How to Build a Sankey Chart in Tableau + a Euro 2016 Viz You Can't Miss
Sankey Charts are something that you may not be familiar with; I have vague memories of using them in science at school to visualise the efficiency of a light bulb. Though Tableau doesn't necessarily have a 'Sankey' option when it comes out of the box, there are some workarounds to make Tableau do "what you want it to do" not just "what it can do". Though Sankey functions are limited, they can produce some stunning vizes. Here's a step-by-step guide to creating a Sankey Chart in Tableau.
Step 1 – Data Prep
Before you begin to use Tableau, you must first have your data correctly prepared. Each record needs to have a "Position 1" field for its starting point (in this case Nationality) and then a "Positon 2" field for its destination (in this case Current League).
To produce the Sankey's signature flowing lines we need to use an exponential function. The way to utilise this is by using a model to shape your lines. The model has an incremental value that when joined to the primary data produces points that will be manipulated using an exponential function that I'll explain later within this tutorial.
Step 2 – Tableau Calculations
Now that our data is prepped and ready to go we can begin to build our Sankey within Tableau. Two main calculations are crucial to producing a Sankey: the "Sigmoid Function" calculation and the "Curve" calculation. The "Sigmoid Function" is the exponential function I mentioned earlier and it produces the distinctive curves of the Sankey.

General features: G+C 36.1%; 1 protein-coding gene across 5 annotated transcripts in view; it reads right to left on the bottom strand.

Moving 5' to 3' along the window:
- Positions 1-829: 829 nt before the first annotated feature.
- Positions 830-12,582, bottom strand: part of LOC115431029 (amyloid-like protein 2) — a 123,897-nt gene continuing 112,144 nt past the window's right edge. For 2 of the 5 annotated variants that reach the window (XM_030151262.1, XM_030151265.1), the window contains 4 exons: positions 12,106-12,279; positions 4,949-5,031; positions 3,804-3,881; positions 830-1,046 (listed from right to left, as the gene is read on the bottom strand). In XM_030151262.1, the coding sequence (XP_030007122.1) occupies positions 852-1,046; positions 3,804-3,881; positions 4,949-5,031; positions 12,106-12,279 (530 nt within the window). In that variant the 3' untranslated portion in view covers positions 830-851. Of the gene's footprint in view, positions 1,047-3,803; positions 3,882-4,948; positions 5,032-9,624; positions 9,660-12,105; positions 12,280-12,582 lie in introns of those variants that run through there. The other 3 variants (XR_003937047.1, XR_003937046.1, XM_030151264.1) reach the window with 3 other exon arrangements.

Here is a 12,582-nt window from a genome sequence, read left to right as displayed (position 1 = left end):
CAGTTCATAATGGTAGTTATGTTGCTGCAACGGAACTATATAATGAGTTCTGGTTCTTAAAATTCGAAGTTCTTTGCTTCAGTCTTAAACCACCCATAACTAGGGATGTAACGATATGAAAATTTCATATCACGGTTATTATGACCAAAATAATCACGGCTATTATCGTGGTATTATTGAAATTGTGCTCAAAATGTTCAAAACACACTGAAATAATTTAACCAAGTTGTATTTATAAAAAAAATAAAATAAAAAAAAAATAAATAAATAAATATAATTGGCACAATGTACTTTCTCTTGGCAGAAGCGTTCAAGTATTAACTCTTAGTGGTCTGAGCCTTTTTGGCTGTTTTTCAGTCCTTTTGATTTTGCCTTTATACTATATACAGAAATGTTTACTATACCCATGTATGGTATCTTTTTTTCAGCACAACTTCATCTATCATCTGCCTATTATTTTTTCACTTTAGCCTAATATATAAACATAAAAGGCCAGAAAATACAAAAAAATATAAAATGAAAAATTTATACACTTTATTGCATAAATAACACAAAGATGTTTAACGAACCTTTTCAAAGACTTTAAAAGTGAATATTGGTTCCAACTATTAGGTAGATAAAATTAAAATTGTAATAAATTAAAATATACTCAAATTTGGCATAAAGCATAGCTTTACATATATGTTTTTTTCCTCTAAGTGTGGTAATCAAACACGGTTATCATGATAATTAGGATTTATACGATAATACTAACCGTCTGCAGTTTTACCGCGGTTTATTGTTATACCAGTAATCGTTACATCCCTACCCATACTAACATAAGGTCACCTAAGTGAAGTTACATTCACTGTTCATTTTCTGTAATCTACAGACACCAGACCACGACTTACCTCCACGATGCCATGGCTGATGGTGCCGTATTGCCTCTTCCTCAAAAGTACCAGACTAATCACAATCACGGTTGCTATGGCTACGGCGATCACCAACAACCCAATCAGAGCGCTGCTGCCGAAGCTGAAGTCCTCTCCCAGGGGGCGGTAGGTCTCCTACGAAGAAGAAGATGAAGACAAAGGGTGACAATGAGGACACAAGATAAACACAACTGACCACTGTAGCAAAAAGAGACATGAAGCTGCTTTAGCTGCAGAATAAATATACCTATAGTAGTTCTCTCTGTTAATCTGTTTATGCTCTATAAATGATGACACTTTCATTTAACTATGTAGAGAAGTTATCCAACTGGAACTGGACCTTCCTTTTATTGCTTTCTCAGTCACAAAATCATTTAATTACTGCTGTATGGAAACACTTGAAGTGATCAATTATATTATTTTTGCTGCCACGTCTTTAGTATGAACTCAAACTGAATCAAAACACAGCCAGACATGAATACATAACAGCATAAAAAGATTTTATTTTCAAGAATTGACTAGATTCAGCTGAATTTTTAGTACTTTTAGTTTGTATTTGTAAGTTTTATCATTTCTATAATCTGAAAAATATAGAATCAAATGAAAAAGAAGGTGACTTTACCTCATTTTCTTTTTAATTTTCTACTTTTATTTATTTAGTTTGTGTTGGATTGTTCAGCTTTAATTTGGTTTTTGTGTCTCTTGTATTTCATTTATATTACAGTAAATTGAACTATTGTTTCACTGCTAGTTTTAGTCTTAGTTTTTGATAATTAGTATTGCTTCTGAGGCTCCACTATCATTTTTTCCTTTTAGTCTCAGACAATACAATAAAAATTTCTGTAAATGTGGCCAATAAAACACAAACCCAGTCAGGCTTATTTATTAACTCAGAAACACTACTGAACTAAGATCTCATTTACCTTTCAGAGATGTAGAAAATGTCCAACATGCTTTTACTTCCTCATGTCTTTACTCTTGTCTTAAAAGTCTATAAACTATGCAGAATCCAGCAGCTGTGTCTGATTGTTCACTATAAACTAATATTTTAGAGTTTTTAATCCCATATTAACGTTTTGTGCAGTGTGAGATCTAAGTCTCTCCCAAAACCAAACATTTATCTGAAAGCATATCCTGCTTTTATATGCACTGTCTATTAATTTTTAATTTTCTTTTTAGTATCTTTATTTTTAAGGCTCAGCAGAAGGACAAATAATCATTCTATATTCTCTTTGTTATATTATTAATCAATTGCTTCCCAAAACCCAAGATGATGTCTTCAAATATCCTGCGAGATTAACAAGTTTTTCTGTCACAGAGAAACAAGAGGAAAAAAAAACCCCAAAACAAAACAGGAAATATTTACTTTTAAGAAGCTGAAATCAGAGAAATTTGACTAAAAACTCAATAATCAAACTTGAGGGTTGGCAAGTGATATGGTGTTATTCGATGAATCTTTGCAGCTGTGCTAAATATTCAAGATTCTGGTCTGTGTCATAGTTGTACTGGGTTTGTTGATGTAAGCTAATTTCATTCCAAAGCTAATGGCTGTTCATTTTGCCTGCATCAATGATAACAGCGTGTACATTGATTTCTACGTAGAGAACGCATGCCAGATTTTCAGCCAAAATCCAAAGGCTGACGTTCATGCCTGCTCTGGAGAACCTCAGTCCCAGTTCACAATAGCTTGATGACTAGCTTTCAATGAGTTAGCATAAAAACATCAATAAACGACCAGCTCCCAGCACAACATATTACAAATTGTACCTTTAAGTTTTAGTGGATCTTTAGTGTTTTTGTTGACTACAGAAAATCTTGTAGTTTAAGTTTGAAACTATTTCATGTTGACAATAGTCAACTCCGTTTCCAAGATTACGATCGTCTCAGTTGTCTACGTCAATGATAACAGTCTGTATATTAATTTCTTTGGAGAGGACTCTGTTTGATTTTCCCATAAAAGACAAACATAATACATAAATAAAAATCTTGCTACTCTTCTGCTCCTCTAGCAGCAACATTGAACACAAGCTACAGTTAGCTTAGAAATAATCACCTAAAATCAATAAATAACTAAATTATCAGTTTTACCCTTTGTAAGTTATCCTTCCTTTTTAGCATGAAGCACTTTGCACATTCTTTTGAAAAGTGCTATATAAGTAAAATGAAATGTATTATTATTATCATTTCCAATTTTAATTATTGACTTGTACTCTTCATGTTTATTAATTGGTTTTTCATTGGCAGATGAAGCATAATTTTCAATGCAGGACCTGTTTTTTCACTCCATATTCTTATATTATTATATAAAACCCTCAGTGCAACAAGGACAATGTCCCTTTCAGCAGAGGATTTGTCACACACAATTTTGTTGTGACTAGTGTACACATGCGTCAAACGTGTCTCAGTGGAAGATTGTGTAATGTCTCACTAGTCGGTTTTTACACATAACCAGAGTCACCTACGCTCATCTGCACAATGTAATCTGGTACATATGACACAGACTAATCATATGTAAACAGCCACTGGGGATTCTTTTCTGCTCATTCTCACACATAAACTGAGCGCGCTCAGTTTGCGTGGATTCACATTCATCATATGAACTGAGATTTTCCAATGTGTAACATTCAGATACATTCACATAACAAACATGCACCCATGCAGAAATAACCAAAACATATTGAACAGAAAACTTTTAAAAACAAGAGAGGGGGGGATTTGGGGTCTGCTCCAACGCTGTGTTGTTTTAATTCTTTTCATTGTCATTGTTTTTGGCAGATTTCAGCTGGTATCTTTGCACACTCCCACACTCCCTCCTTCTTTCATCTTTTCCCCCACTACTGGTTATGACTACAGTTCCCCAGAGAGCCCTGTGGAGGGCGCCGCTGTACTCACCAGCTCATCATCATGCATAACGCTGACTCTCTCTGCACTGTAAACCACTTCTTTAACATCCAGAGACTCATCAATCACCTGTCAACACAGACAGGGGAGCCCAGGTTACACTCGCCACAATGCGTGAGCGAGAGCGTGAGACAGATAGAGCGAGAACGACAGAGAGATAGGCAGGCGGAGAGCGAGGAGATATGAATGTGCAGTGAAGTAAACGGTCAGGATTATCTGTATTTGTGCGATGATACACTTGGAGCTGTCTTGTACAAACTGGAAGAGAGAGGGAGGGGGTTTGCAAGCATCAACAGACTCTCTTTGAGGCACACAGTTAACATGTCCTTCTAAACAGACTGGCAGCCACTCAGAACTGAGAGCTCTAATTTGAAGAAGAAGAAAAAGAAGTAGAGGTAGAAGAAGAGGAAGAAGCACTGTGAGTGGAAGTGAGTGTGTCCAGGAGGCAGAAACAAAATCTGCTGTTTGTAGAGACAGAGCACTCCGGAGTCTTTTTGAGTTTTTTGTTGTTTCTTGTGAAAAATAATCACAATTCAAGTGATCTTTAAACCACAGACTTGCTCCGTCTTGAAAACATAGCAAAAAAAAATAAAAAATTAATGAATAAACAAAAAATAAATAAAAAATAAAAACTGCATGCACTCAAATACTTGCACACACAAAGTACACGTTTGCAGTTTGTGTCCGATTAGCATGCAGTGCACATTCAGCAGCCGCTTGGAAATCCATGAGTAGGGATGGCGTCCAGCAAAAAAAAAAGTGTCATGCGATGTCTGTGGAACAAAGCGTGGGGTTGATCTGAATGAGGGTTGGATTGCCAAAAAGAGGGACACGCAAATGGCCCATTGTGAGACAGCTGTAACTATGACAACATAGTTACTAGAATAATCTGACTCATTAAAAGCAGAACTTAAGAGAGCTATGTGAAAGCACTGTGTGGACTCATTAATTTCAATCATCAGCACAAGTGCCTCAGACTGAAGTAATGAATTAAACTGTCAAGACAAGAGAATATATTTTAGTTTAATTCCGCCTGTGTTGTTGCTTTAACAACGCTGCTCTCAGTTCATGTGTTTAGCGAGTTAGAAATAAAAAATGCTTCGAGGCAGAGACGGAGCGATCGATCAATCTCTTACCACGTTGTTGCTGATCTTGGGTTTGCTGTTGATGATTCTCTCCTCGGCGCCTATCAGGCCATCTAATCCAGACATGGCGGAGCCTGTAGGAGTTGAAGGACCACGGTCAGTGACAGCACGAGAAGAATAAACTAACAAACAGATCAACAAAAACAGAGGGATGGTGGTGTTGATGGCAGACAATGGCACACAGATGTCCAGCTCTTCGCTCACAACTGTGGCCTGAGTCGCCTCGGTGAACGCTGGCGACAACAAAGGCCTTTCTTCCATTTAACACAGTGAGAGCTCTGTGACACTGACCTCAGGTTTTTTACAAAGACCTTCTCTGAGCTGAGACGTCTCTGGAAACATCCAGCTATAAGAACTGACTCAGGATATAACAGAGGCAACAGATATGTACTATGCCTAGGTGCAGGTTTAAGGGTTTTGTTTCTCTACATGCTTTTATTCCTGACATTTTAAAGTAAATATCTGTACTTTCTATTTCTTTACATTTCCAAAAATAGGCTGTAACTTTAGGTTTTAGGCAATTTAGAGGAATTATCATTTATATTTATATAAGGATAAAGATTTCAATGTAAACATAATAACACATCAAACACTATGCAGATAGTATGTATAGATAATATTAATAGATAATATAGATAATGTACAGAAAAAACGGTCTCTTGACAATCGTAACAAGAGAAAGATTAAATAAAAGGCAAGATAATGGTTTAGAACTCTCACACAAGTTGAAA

The "Curve" calculation uses the sigmoid function to plot the lines and form our Sankey. Here I use the "Position 1" and "Position 2" fields to produce my lines from start to finish.
Step 3 – Build
Now that all the hard work is done, we can take advantage of Tableau's great usability to just drag and drop our calculations onto the correct place. Firstly we want our "t" value defined in our model onto columns, then our newly created "Curve" calculation onto rows as shown below:
We now need to add a unique identifier onto detail to produce our curves. In my case, this is the Name of the player. Before moving on, make sure your chart type is set to "Line".
Now you should see what resembles a Sankey, and we need to add some colour to differentiate the various flows. To do this, I have added Nation onto colour.
A Sankey can have many uses, the most common of them being personnel and their flow within an organisation. I have shown a use case for players featured within the European Championship flowing from their Nation to their Domestic League then to their Domestic Club, as you can see in the dashboard below exploring the stats behind the nations in the upcoming Euro 2016 tournament.